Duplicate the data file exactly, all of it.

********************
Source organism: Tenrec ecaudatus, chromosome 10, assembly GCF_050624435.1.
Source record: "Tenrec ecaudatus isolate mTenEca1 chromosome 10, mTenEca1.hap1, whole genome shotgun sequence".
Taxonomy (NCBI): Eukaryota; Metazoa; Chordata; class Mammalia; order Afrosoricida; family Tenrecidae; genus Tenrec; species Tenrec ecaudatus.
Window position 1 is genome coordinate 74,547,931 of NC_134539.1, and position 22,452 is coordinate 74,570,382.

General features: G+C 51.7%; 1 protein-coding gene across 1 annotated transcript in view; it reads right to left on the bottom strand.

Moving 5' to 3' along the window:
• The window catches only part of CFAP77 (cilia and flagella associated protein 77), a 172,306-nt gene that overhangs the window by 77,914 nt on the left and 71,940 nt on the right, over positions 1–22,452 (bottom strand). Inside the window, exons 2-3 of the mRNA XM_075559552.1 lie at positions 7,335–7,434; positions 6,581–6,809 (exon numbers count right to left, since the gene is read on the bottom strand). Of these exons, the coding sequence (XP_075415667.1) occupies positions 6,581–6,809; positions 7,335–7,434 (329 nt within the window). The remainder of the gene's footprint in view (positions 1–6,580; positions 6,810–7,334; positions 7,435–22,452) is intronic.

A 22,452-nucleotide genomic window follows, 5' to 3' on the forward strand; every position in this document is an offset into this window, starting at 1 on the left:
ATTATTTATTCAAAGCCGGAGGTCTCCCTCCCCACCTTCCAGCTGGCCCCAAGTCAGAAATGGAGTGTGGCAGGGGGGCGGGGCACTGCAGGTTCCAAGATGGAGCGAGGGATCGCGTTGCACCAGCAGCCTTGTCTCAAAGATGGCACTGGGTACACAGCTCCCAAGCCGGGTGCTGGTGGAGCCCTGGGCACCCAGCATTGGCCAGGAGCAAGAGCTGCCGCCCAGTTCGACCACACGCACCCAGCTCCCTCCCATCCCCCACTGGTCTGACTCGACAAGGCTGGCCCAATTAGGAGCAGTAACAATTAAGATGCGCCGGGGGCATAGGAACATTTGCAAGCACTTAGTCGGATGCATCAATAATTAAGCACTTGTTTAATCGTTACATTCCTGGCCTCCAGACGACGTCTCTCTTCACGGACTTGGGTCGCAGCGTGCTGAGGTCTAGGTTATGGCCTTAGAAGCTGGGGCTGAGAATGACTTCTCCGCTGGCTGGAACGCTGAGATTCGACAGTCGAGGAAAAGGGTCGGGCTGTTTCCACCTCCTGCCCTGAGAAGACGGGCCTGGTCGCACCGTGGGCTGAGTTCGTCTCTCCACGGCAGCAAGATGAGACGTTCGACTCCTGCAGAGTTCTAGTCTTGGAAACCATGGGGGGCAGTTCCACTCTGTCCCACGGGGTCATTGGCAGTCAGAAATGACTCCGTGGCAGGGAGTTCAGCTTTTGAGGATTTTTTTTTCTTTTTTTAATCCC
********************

Source organism: Tenrec ecaudatus, chromosome 10, assembly GCF_050624435.1.
Source record: "Tenrec ecaudatus isolate mTenEca1 chromosome 10, mTenEca1.hap1, whole genome shotgun sequence".
Taxonomy (NCBI): Eukaryota; Metazoa; Chordata; class Mammalia; order Afrosoricida; family Tenrecidae; genus Tenrec; species Tenrec ecaudatus.
Window position 1 is genome coordinate 74,547,931 of NC_134539.1, and position 22,452 is coordinate 74,570,382.

General features: G+C 51.7%; 1 protein-coding gene across 1 annotated transcript in view; it reads right to left on the bottom strand.

Moving 5' to 3' along the window:
• The window catches only part of CFAP77 (cilia and flagella associated protein 77), a 172,306-nt gene that overhangs the window by 77,914 nt on the left and 71,940 nt on the right, over positions 1–22,452 (bottom strand). Inside the window, exons 2-3 of the mRNA XM_075559552.1 lie at positions 7,335–7,434; positions 6,581–6,809 (exon numbers count right to left, since the gene is read on the bottom strand). Of these exons, the coding sequence (XP_075415667.1) occupies positions 6,581–6,809; positions 7,335–7,434 (329 nt within the window). The remainder of the gene's footprint in view (positions 1–6,580; positions 6,810–7,334; positions 7,435–22,452) is intronic.

A 22,452-nucleotide genomic window follows, 5' to 3' on the forward strand; every position in this document is an offset into this window, starting at 1 on the left:
ATTATTTATTCAAAGCCGGAGGTCTCCCTCCCCACCTTCCAGCTGGCCCCAAGTCAGAAATGGAGTGTGGCAGGGGGGCGGGGCACTGCAGGTTCCAAGATGGAGCGAGGGATCGCGTTGCACCAGCAGCCTTGTCTCAAAGATGGCACTGGGTACACAGCTCCCAAGCCGGGTGCTGGTGGAGCCCTGGGCACCCAGCATTGGCCAGGAGCAAGAGCTGCCGCCCAGTTCGACCACACGCACCCAGCTCCCTCCCATCCCCCACTGGTCTGACTCGACAAGGCTGGCCCAATTAGGAGCAGTAACAATTAAGATGCGCCGGGGGCATAGGAACATTTGCAAGCACTTAGTCGGATGCATCAATAATTAAGCACTTGTTTAATCGTTACATTCCTGGCCTCCAGACGACGTCTCTCTTCACGGACTTGGGTCGCAGCGTGCTGAGGTCTAGGTTATGGCCTTAGAAGCTGGGGCTGAGAATGACTTCTCCGCTGGCTGGAACGCTGAGATTCGACAGTCGAGGAAAAGGGTCGGGCTGTTTCCACCTCCTGCCCTGAGAAGACGGGCCTGGTCGCACCGTGGGCTGAGTTCGTCTCTCCACGGCAGCAAGATGAGACGTTCGACTCCTGCAGAGTTCTAGTCTTGGAAACCATGGGGGGCAGTTCCACTCTGTCCCACGGGGTCATTGGCAGTCAGAAATGACTCCGTGGCAGGGAGTTCAGCTTTTGAGGATTTTTTTTTCTTTTTTTAATCCC